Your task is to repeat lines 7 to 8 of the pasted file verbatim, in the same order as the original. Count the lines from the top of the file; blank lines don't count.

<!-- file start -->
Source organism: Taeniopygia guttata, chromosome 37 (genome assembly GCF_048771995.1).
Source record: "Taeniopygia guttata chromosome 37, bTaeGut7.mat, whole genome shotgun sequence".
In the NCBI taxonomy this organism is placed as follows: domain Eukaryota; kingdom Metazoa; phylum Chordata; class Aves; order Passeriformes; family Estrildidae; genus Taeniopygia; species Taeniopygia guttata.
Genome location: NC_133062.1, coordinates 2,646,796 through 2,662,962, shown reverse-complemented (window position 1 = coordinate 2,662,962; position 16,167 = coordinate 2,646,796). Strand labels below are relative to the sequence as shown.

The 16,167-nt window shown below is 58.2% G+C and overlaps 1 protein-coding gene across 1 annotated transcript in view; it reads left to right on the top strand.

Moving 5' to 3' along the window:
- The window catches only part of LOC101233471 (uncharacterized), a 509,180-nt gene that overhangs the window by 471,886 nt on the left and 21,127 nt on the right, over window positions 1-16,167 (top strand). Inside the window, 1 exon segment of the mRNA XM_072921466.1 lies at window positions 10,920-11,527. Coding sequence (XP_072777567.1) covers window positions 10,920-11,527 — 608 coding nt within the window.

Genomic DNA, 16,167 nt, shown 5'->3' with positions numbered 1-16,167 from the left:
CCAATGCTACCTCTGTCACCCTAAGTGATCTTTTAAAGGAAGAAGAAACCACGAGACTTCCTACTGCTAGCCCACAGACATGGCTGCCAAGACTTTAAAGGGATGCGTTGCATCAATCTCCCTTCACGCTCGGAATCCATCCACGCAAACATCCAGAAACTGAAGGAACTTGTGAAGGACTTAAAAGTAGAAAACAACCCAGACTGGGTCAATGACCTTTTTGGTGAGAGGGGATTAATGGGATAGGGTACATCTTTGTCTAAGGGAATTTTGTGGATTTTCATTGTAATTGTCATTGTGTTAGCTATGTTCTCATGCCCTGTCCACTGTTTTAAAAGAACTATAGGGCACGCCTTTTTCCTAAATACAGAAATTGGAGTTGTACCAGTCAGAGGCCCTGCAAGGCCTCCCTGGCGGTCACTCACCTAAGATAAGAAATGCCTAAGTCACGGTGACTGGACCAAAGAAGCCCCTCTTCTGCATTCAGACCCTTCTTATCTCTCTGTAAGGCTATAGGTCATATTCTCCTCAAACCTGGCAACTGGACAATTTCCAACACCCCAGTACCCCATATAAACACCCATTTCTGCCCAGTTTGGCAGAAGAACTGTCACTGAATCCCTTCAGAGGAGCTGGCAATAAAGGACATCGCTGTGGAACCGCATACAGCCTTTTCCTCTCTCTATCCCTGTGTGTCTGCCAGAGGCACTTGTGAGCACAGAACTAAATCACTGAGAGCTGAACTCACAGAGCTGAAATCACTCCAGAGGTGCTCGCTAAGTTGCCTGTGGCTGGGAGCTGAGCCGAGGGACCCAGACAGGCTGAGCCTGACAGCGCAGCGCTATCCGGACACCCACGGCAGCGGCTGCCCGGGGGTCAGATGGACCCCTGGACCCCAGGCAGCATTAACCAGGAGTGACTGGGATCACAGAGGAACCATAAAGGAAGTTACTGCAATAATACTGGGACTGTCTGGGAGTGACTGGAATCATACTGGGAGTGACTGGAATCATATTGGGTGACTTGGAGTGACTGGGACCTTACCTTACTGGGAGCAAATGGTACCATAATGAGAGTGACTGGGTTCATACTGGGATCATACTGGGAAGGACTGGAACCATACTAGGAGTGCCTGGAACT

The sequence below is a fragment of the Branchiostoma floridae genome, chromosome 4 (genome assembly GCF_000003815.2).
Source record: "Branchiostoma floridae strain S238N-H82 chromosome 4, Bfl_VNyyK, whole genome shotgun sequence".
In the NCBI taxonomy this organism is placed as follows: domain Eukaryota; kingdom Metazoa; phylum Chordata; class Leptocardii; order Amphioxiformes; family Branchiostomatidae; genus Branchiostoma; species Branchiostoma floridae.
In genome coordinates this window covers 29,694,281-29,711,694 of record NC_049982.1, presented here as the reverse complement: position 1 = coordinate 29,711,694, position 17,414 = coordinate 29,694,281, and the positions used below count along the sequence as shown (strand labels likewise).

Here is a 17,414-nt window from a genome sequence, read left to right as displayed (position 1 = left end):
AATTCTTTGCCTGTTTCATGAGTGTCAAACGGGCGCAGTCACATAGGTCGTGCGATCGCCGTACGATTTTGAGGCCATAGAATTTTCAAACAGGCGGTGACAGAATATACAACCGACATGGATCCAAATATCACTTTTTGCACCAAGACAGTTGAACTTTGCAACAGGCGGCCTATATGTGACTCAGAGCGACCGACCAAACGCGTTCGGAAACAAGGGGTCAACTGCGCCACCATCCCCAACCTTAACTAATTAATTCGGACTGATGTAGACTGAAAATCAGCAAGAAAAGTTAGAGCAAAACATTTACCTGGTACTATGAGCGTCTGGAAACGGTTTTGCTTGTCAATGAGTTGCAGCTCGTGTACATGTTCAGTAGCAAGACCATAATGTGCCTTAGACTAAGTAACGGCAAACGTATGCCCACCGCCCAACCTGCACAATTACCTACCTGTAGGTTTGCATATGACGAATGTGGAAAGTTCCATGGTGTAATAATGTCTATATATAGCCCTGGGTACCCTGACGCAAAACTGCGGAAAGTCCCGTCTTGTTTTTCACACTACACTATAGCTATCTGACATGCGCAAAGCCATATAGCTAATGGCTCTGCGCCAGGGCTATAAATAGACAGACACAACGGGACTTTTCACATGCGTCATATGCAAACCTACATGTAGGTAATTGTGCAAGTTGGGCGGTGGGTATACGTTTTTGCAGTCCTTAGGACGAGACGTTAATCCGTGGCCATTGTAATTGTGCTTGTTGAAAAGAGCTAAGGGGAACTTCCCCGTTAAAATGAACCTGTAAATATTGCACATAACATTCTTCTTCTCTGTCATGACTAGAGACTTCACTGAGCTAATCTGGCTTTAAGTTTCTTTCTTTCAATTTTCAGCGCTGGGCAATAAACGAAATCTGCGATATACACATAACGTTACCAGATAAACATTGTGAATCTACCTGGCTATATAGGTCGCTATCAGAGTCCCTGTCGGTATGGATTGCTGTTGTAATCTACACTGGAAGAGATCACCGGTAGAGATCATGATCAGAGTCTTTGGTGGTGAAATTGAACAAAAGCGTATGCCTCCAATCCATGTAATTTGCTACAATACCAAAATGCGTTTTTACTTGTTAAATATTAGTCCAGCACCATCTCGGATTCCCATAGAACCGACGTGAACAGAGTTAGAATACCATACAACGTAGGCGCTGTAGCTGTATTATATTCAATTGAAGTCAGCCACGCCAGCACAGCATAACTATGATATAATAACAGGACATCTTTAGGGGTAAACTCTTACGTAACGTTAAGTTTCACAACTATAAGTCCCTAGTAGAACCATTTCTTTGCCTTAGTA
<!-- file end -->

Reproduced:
- The window catches only part of LOC101233471 (uncharacterized), a 509,180-nt gene that overhangs the window by 471,886 nt on the left and 21,127 nt on the right, over window positions 1-16,167 (top strand). Inside the window, 1 exon segment of the mRNA XM_072921466.1 lies at window positions 10,920-11,527. Coding sequence (XP_072777567.1) covers window positions 10,920-11,527 — 608 coding nt within the window.

Genomic DNA, 16,167 nt, shown 5'->3' with positions numbered 1-16,167 from the left: